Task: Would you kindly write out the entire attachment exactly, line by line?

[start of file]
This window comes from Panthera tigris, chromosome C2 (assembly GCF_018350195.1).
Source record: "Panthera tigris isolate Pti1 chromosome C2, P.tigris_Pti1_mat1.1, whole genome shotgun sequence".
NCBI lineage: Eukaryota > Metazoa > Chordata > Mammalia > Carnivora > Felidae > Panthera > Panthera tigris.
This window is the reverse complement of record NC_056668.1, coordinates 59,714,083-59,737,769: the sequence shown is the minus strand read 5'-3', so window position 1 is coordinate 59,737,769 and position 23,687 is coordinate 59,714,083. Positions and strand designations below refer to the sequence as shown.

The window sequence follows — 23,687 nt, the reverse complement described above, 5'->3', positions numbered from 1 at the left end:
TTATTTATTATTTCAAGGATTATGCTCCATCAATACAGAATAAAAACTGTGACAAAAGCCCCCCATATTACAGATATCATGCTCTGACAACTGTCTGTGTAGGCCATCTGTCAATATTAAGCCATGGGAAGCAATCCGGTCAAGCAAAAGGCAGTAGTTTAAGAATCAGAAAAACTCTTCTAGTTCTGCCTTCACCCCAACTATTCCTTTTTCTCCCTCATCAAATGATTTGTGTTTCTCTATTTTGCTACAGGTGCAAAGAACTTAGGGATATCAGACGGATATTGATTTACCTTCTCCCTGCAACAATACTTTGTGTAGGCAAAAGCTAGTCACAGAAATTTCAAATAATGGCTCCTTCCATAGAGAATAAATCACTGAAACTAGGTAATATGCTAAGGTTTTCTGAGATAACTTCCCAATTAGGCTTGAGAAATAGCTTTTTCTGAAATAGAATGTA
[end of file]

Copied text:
This window comes from Panthera tigris, chromosome C2 (assembly GCF_018350195.1).
Source record: "Panthera tigris isolate Pti1 chromosome C2, P.tigris_Pti1_mat1.1, whole genome shotgun sequence".
NCBI lineage: Eukaryota > Metazoa > Chordata > Mammalia > Carnivora > Felidae > Panthera > Panthera tigris.
This window is the reverse complement of record NC_056668.1, coordinates 59,714,083-59,737,769: the sequence shown is the minus strand read 5'-3', so window position 1 is coordinate 59,737,769 and position 23,687 is coordinate 59,714,083. Positions and strand designations below refer to the sequence as shown.

The window sequence follows — 23,687 nt, the reverse complement described above, 5'->3', positions numbered from 1 at the left end:
TTATTTATTATTTCAAGGATTATGCTCCATCAATACAGAATAAAAACTGTGACAAAAGCCCCCCATATTACAGATATCATGCTCTGACAACTGTCTGTGTAGGCCATCTGTCAATATTAAGCCATGGGAAGCAATCCGGTCAAGCAAAAGGCAGTAGTTTAAGAATCAGAAAAACTCTTCTAGTTCTGCCTTCACCCCAACTATTCCTTTTTCTCCCTCATCAAATGATTTGTGTTTCTCTATTTTGCTACAGGTGCAAAGAACTTAGGGATATCAGACGGATATTGATTTACCTTCTCCCTGCAACAATACTTTGTGTAGGCAAAAGCTAGTCACAGAAATTTCAAATAATGGCTCCTTCCATAGAGAATAAATCACTGAAACTAGGTAATATGCTAAGGTTTTCTGAGATAACTTCCCAATTAGGCTTGAGAAATAGCTTTTTCTGAAATAGAATGTA